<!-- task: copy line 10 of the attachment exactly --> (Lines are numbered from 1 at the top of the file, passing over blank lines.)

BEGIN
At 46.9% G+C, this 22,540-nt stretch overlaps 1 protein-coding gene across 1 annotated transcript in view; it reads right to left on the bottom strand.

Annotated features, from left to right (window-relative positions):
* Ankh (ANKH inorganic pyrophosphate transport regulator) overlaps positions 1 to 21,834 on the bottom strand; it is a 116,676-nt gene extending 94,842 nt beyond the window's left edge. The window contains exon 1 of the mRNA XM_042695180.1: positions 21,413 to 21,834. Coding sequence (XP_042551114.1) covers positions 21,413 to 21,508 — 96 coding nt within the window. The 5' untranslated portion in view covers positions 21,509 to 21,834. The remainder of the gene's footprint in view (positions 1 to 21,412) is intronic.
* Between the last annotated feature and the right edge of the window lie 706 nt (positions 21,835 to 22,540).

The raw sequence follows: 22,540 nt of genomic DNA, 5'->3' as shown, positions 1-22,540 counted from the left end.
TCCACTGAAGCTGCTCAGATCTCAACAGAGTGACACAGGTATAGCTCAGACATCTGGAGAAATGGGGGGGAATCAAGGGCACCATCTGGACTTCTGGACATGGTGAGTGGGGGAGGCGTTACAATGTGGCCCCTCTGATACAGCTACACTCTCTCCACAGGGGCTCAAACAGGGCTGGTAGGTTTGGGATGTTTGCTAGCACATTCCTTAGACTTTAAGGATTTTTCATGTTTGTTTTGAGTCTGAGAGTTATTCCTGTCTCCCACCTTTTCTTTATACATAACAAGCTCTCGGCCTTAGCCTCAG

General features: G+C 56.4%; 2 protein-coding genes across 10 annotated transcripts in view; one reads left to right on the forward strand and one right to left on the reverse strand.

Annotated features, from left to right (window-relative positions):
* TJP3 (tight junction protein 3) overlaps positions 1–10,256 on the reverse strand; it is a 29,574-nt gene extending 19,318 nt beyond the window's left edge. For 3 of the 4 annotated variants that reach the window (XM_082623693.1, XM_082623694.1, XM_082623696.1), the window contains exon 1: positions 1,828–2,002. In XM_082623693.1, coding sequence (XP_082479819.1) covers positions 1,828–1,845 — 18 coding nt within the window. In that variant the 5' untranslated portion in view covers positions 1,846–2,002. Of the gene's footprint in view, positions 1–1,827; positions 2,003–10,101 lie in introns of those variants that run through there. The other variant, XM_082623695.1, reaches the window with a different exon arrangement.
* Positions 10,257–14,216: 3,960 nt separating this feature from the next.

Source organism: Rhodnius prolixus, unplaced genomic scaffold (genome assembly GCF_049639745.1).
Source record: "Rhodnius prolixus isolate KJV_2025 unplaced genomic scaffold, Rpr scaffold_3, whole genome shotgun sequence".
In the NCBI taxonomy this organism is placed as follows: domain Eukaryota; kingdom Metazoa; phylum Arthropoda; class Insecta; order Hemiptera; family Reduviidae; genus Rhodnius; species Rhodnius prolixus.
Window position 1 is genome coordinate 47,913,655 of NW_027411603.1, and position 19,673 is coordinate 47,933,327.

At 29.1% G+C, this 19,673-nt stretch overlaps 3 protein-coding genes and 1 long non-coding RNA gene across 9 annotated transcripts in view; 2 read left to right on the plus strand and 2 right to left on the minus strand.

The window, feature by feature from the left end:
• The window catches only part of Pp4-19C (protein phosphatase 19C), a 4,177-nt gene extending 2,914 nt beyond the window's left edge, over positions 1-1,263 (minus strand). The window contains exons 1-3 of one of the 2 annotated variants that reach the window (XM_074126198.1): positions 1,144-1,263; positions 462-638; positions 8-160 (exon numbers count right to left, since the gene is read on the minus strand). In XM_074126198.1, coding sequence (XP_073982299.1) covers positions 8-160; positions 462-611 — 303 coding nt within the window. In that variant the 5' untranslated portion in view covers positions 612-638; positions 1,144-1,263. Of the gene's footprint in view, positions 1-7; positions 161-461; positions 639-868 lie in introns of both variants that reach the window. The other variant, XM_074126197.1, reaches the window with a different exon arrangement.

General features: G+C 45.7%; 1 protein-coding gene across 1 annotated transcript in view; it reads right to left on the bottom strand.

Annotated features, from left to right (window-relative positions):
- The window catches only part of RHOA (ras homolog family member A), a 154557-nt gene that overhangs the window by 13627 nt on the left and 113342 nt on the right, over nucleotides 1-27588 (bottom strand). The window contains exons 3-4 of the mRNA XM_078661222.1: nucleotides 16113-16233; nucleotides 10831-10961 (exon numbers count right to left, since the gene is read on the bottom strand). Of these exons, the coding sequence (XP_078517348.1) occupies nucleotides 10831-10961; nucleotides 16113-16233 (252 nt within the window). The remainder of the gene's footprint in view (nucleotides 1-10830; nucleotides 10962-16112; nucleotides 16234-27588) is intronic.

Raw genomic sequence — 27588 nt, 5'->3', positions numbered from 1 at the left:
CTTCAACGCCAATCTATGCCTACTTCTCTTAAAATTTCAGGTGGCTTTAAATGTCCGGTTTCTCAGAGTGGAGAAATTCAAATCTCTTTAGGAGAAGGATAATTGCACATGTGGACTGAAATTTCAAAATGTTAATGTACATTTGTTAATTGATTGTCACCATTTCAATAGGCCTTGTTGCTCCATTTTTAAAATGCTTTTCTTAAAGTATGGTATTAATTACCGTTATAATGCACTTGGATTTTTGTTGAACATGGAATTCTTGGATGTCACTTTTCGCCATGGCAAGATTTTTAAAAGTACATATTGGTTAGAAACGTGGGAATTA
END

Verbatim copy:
* Positions 10,257–14,216: 3,960 nt separating this feature from the next.